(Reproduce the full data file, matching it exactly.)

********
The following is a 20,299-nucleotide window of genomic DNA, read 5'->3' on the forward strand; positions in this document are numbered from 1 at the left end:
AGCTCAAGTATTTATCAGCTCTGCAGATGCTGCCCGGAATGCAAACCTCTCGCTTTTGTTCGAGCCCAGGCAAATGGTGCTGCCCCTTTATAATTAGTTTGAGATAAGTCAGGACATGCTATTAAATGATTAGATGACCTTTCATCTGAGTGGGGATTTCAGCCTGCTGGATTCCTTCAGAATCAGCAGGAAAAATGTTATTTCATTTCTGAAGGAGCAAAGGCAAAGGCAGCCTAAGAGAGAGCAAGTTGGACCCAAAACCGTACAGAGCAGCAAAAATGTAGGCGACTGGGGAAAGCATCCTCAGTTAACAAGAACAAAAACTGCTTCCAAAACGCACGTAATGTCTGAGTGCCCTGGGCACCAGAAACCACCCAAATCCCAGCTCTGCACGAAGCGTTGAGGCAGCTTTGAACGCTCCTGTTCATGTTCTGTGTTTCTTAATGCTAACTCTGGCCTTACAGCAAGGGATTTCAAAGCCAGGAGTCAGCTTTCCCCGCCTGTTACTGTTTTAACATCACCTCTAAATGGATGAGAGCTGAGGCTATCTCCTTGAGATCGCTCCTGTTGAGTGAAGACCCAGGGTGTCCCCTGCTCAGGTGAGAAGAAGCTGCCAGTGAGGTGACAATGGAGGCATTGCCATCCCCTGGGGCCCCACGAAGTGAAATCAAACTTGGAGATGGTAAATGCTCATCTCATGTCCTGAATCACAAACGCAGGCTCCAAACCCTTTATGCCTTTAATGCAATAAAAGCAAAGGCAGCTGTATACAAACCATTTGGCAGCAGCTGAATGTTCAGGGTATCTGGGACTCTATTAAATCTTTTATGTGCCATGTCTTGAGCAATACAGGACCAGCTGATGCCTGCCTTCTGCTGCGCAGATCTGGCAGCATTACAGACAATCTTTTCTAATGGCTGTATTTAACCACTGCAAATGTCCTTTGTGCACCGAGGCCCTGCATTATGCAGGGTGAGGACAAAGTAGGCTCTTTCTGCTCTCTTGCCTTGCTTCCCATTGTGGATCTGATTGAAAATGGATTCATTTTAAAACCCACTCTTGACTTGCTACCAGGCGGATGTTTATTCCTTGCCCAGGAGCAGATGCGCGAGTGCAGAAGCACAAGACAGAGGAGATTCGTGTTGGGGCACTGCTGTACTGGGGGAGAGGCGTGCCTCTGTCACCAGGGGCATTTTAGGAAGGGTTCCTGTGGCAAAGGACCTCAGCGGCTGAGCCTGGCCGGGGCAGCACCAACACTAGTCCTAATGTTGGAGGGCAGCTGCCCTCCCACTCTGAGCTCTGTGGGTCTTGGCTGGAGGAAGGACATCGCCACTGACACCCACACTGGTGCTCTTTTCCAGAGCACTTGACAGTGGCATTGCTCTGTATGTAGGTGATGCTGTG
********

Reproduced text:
The following is a 20,299-nucleotide window of genomic DNA, read 5'->3' on the forward strand; positions in this document are numbered from 1 at the left end:
AGCTCAAGTATTTATCAGCTCTGCAGATGCTGCCCGGAATGCAAACCTCTCGCTTTTGTTCGAGCCCAGGCAAATGGTGCTGCCCCTTTATAATTAGTTTGAGATAAGTCAGGACATGCTATTAAATGATTAGATGACCTTTCATCTGAGTGGGGATTTCAGCCTGCTGGATTCCTTCAGAATCAGCAGGAAAAATGTTATTTCATTTCTGAAGGAGCAAAGGCAAAGGCAGCCTAAGAGAGAGCAAGTTGGACCCAAAACCGTACAGAGCAGCAAAAATGTAGGCGACTGGGGAAAGCATCCTCAGTTAACAAGAACAAAAACTGCTTCCAAAACGCACGTAATGTCTGAGTGCCCTGGGCACCAGAAACCACCCAAATCCCAGCTCTGCACGAAGCGTTGAGGCAGCTTTGAACGCTCCTGTTCATGTTCTGTGTTTCTTAATGCTAACTCTGGCCTTACAGCAAGGGATTTCAAAGCCAGGAGTCAGCTTTCCCCGCCTGTTACTGTTTTAACATCACCTCTAAATGGATGAGAGCTGAGGCTATCTCCTTGAGATCGCTCCTGTTGAGTGAAGACCCAGGGTGTCCCCTGCTCAGGTGAGAAGAAGCTGCCAGTGAGGTGACAATGGAGGCATTGCCATCCCCTGGGGCCCCACGAAGTGAAATCAAACTTGGAGATGGTAAATGCTCATCTCATGTCCTGAATCACAAACGCAGGCTCCAAACCCTTTATGCCTTTAATGCAATAAAAGCAAAGGCAGCTGTATACAAACCATTTGGCAGCAGCTGAATGTTCAGGGTATCTGGGACTCTATTAAATCTTTTATGTGCCATGTCTTGAGCAATACAGGACCAGCTGATGCCTGCCTTCTGCTGCGCAGATCTGGCAGCATTACAGACAATCTTTTCTAATGGCTGTATTTAACCACTGCAAATGTCCTTTGTGCACCGAGGCCCTGCATTATGCAGGGTGAGGACAAAGTAGGCTCTTTCTGCTCTCTTGCCTTGCTTCCCATTGTGGATCTGATTGAAAATGGATTCATTTTAAAACCCACTCTTGACTTGCTACCAGGCGGATGTTTATTCCTTGCCCAGGAGCAGATGCGCGAGTGCAGAAGCACAAGACAGAGGAGATTCGTGTTGGGGCACTGCTGTACTGGGGGAGAGGCGTGCCTCTGTCACCAGGGGCATTTTAGGAAGGGTTCCTGTGGCAAAGGACCTCAGCGGCTGAGCCTGGCCGGGGCAGCACCAACACTAGTCCTAATGTTGGAGGGCAGCTGCCCTCCCACTCTGAGCTCTGTGGGTCTTGGCTGGAGGAAGGACATCGCCACTGACACCCACACTGGTGCTCTTTTCCAGAGCACTTGACAGTGGCATTGCTCTGTATGTAGGTGATGCTGTG